The agricultural business is one of the major business sectors in today’s world. There are several leading business entrepreneurs like Bennett Kireker who have successfully emerged his agribusiness over the years. But there are several risks and challenges that they still face each day in this business. Every business has its own challenges and risk factors, a few challenges that the agribusiness-men face are listed below.
Resource Depletion: The Costs of Industrial Agriculture
It is one of the major factors that affect the agribusiness. From mechanized feedlots to automatic irrigation systems to agricultural machinery raised ever-greater demands on fossil fuel, water and topsoil resources. Petroleum not only fuels trucks and mechanized farm equipment, but also serves as a base for synthetic pesticides and fertilizers, tying the cost of growing food increasingly closer to the price of oil. Agricultural production places extra stress on water supply by polluting water bodies with chemical runoff that is the leading cause of pollution of lakes and rivers. Farmers’ dependence on nitrogen supplements stems in part from the erosion of topsoil. Topsoil loss has decreased rapidly over years which are leading to the use of nitrogenous substances which are adversely affecting the environment.
Land Management: Degrading and Undervaluing Farmland
Land management techniques have been draining the soil of nutritional value rapidly. Monoculture, the practice of continually planting the same crop on one plot of farmland removes nutrients from the soil. This loss of soil fertility is replenished by additional fertilizers.
Livestock management is another major contributor to the degradation of farmable land. Continual overgrazing eliminates hardy grasses, creates dry soil conditions, and promotes the growth of weedy shrubs, such as sagebrush. This in turn makes the soil weak and makes it prone to erosion thereby degrading the soil fertility.
Food Waste: Compromising Food Security
According to study one-third of the world’s food goes to waste, either during agricultural production, post-harvest handling and storage, processing, distribution, or consumption. A large percentage of this loss comes from consumers wasting food. Consumers accustomed to an abundance of food often purchase more than they actually eat, tossing spoiled food out at the end of every week. A lot of food is also wasted in supermarkets every day.Food that is currently sent to rot in landfills where it decomposes and releases greenhouse gasses into the atmosphere could be better distributed to bridge the gap between those with excess and the hungry. Food that spoils can be re-integrated into the food chain as compost. The massive problem of food waste calls for a tremendous shift in mentality that fevers conservation over convenience, a reversal of the trends of the last 50 years.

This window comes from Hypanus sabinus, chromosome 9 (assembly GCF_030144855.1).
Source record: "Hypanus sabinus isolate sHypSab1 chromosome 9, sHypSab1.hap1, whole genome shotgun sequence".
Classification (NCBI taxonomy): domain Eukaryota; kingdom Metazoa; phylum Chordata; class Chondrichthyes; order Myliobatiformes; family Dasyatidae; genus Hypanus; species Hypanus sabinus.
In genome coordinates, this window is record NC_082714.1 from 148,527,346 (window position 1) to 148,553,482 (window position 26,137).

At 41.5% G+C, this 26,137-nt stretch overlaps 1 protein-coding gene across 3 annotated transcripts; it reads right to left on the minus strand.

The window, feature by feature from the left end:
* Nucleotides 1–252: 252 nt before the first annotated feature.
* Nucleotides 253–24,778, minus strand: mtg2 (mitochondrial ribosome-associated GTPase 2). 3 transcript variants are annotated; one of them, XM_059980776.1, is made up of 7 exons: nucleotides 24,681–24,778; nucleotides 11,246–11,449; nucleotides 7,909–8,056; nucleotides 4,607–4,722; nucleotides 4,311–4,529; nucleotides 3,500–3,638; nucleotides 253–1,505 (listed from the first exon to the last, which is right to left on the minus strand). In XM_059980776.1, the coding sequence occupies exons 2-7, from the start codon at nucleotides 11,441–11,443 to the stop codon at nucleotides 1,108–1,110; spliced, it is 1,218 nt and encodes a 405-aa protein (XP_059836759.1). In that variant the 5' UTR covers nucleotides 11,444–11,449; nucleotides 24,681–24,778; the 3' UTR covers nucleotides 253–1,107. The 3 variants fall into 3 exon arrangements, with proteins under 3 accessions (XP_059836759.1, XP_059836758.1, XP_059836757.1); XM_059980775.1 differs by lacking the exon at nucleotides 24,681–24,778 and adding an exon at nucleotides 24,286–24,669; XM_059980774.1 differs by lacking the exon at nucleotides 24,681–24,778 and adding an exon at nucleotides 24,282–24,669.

Demographic Changes: A Disconnected Public
As urban areas grow, farmers receive increasing pressures from encroaching developers and communities to sell their land. The agricultural lands are turning into housing complex and shopping malls and resulting to a phenomenon known as impermanence syndrome. It is where urban fringe farming is squeezed out of existence.
Political Issues: The Business of Food
While consumer habit has a profound effect on food, government policy bears just as heavily on the industry. Agriculture is a multi-billion dollar industry with powerful lobbyists. The government plays a massive role in battering the agriculture sector in the country. Many times untold amounts of food remained rotting on the vine due to a shortage of migrant workers.
Bennett Kireker carefully considers each of these complex challenges at the various levels in his agribusiness. But he is facing them boldly in order to expand his business.